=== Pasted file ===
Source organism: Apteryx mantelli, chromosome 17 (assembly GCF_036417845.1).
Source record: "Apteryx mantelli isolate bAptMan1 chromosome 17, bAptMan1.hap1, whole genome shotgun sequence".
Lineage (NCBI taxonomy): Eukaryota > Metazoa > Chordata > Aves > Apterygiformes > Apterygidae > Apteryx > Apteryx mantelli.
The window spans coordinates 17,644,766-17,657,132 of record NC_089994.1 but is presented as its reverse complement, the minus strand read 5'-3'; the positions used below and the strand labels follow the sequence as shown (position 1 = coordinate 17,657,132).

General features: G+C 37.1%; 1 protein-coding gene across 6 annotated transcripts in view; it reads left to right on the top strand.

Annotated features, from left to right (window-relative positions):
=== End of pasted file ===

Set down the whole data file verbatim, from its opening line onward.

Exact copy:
Source organism: Apteryx mantelli, chromosome 17 (assembly GCF_036417845.1).
Source record: "Apteryx mantelli isolate bAptMan1 chromosome 17, bAptMan1.hap1, whole genome shotgun sequence".
Lineage (NCBI taxonomy): Eukaryota > Metazoa > Chordata > Aves > Apterygiformes > Apterygidae > Apteryx > Apteryx mantelli.
The window spans coordinates 17,644,766-17,657,132 of record NC_089994.1 but is presented as its reverse complement, the minus strand read 5'-3'; the positions used below and the strand labels follow the sequence as shown (position 1 = coordinate 17,657,132).

General features: G+C 37.1%; 1 protein-coding gene across 6 annotated transcripts in view; it reads left to right on the top strand.

Annotated features, from left to right (window-relative positions):